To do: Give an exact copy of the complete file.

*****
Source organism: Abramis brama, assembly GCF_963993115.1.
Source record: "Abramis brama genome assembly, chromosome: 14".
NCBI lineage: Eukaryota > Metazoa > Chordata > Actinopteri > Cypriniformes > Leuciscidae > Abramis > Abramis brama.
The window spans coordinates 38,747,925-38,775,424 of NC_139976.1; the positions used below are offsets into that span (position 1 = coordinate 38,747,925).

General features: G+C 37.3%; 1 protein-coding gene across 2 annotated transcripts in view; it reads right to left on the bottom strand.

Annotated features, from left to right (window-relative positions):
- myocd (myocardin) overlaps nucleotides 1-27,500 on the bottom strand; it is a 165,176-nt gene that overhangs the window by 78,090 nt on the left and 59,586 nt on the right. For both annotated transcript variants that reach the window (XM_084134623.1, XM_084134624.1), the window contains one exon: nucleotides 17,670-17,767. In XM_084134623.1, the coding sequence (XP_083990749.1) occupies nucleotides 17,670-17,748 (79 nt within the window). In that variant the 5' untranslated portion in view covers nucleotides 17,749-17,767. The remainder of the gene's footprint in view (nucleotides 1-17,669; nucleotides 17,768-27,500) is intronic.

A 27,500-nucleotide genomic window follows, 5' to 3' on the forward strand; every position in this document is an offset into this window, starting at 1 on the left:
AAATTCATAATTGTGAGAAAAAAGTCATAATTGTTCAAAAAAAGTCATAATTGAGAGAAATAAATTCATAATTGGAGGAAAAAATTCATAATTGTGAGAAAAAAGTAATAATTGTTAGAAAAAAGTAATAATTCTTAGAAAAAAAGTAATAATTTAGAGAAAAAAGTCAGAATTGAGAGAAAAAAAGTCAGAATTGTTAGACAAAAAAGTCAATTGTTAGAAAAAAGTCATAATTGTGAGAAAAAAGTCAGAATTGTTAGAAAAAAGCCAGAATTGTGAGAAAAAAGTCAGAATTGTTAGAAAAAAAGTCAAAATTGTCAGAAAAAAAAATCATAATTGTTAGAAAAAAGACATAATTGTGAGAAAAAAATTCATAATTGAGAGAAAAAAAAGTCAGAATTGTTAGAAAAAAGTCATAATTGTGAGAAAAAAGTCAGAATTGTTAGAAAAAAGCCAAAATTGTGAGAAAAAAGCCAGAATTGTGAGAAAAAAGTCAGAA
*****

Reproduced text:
Source organism: Abramis brama, assembly GCF_963993115.1.
Source record: "Abramis brama genome assembly, chromosome: 14".
NCBI lineage: Eukaryota > Metazoa > Chordata > Actinopteri > Cypriniformes > Leuciscidae > Abramis > Abramis brama.
The window spans coordinates 38,747,925-38,775,424 of NC_139976.1; the positions used below are offsets into that span (position 1 = coordinate 38,747,925).

General features: G+C 37.3%; 1 protein-coding gene across 2 annotated transcripts in view; it reads right to left on the bottom strand.

Annotated features, from left to right (window-relative positions):
- myocd (myocardin) overlaps nucleotides 1-27,500 on the bottom strand; it is a 165,176-nt gene that overhangs the window by 78,090 nt on the left and 59,586 nt on the right. For both annotated transcript variants that reach the window (XM_084134623.1, XM_084134624.1), the window contains one exon: nucleotides 17,670-17,767. In XM_084134623.1, the coding sequence (XP_083990749.1) occupies nucleotides 17,670-17,748 (79 nt within the window). In that variant the 5' untranslated portion in view covers nucleotides 17,749-17,767. The remainder of the gene's footprint in view (nucleotides 1-17,669; nucleotides 17,768-27,500) is intronic.

A 27,500-nucleotide genomic window follows, 5' to 3' on the forward strand; every position in this document is an offset into this window, starting at 1 on the left:
AAATTCATAATTGTGAGAAAAAAGTCATAATTGTTCAAAAAAAGTCATAATTGAGAGAAATAAATTCATAATTGGAGGAAAAAATTCATAATTGTGAGAAAAAAGTAATAATTGTTAGAAAAAAGTAATAATTCTTAGAAAAAAAGTAATAATTTAGAGAAAAAAGTCAGAATTGAGAGAAAAAAAGTCAGAATTGTTAGACAAAAAAGTCAATTGTTAGAAAAAAGTCATAATTGTGAGAAAAAAGTCAGAATTGTTAGAAAAAAGCCAGAATTGTGAGAAAAAAGTCAGAATTGTTAGAAAAAAAGTCAAAATTGTCAGAAAAAAAAATCATAATTGTTAGAAAAAAGACATAATTGTGAGAAAAAAATTCATAATTGAGAGAAAAAAAAGTCAGAATTGTTAGAAAAAAGTCATAATTGTGAGAAAAAAGTCAGAATTGTTAGAAAAAAGCCAAAATTGTGAGAAAAAAGCCAGAATTGTGAGAAAAAAGTCAGAA